Some years ago I read in The Complete Vegetarian Cuisine by Rose Elliot:
"Orange or red lentils are brown lentils which have had their outer skin
removed." I have never read that in any of the umpteen other vegetarian
cookbooks in my collection. However, I was curious and removed the outer
skin of two brown lentils. The inner part was yellow, not orange or red,
but it made her statment more believable. I then checked out the red
lentils and found that they have no outer skin.
This may explain why red lentils disintegrate when they are cooked and
brown or green lentils retain their shapes. The American Cancer Society
Cookbook (1988) adds, "Use red lentils for soups, and dishes (such as
patties) where you want the lentils to be soft. Use brown lentils in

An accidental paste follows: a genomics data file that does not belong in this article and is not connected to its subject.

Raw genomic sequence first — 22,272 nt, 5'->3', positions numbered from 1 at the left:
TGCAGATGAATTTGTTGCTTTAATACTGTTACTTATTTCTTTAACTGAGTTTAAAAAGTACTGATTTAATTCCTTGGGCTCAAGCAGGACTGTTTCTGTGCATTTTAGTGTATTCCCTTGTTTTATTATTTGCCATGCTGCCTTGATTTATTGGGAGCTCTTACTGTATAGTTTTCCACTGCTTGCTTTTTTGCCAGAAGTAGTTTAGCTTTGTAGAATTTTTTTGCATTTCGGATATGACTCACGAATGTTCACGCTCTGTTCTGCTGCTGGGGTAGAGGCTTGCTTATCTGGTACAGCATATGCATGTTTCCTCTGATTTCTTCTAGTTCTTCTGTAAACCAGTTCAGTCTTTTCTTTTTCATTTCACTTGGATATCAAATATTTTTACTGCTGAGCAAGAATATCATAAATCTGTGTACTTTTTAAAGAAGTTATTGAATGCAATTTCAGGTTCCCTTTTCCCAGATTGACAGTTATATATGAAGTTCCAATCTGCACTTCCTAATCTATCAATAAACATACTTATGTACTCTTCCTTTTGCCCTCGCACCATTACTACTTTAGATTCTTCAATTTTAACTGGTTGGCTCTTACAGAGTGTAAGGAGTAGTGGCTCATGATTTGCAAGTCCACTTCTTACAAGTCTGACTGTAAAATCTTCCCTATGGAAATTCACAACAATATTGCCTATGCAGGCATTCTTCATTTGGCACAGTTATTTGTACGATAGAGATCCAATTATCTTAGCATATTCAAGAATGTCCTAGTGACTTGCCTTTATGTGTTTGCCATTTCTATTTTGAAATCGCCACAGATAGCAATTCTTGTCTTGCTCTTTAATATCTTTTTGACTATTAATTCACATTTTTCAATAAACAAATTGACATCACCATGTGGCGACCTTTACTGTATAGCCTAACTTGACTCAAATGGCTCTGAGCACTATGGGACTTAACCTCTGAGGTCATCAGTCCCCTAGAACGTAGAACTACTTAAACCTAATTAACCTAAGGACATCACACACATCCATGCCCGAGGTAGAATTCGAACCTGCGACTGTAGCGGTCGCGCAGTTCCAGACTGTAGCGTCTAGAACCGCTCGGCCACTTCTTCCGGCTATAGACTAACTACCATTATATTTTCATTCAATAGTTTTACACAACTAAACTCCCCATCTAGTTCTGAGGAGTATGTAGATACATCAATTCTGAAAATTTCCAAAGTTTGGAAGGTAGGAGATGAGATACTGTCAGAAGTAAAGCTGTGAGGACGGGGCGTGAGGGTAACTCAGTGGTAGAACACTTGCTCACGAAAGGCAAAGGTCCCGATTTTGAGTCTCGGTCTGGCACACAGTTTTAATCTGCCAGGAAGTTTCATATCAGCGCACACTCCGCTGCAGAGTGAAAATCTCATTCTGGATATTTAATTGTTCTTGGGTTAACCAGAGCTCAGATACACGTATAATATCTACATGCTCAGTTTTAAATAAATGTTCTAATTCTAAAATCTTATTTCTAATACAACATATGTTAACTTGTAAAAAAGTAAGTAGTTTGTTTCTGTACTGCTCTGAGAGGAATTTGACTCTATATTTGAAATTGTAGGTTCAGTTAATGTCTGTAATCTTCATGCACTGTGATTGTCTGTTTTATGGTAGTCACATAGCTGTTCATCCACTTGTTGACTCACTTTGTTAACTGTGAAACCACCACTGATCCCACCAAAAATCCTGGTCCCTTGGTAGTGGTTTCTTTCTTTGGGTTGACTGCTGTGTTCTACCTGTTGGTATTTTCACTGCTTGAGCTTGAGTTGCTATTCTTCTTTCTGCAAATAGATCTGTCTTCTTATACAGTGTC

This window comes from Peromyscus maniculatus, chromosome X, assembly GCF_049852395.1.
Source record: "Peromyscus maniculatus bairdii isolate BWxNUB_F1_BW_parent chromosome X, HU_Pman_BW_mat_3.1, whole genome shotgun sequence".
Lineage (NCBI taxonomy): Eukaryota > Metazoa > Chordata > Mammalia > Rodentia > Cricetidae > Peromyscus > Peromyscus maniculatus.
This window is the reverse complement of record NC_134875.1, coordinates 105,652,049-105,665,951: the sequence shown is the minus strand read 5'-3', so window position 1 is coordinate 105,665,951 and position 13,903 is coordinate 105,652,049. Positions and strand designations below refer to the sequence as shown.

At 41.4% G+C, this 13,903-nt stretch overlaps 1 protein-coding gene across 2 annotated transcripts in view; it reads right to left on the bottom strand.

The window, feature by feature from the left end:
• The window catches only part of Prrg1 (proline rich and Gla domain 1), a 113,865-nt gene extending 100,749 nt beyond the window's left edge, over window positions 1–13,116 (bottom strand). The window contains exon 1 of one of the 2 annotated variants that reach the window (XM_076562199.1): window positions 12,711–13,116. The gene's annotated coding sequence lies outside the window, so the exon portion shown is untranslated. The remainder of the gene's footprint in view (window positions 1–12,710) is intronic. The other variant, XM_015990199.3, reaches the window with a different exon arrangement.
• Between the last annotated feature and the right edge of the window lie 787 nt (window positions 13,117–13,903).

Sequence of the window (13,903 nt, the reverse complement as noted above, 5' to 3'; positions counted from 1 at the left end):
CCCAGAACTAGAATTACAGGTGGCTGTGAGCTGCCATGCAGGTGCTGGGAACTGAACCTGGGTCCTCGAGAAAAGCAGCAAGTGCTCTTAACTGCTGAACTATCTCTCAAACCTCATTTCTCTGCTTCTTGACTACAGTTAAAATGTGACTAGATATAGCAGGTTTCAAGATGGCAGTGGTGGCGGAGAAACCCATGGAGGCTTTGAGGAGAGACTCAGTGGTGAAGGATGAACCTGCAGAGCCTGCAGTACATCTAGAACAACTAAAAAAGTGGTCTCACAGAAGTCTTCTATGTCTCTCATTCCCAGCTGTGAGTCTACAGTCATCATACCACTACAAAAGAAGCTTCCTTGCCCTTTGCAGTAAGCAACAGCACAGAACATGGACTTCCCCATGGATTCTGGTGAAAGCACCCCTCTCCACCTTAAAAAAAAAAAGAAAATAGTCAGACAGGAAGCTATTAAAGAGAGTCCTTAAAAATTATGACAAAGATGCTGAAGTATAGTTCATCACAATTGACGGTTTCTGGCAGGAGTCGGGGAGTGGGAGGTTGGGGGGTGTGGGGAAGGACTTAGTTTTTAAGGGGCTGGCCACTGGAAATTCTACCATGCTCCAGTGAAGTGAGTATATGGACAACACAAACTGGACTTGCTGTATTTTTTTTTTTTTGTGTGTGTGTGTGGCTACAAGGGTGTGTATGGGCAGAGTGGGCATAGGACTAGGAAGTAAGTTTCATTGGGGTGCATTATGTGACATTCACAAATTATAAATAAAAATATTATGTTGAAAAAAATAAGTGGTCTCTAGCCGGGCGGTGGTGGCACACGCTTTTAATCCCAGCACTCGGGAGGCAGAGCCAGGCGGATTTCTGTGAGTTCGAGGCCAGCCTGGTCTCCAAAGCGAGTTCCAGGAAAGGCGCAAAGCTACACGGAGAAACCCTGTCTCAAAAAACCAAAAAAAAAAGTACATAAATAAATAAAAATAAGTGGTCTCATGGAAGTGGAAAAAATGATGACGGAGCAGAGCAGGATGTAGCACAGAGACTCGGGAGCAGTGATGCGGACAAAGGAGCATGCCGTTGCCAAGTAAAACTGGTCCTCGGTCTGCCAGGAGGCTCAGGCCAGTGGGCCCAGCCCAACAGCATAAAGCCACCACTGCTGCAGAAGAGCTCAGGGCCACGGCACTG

salads, or in dishes where you want the lentils to retain their shape."
Re yellow peas and red lentils: Although red lentils turn yellow when they
are cooked, the difference in textures is noticeable. Even mashed, the
split peas have more texture than the lentils. I made two soups on
Saturday: rasam with yellow split peas and curried lentil soup. Each
legume was exactly right in its context.
Back to The Complete Vegetarian Cuisine. Even in soft cover and at
discount, I hesitated before buying the book because it was so expensive. I
couldn't resist it, however, because of the marvelous photographs and
descriptions in the Ingredients section, pp. 33-125. It is a work of art.
>All this talk about red lentils got me curious and I bought and made some
>some broth, crushed tomatoes, onions and garlic. They tasted like split peas
>to me. Fortunately, that's okay! Was someone fooling around with the labels
>or are red lentils split peas in disguise?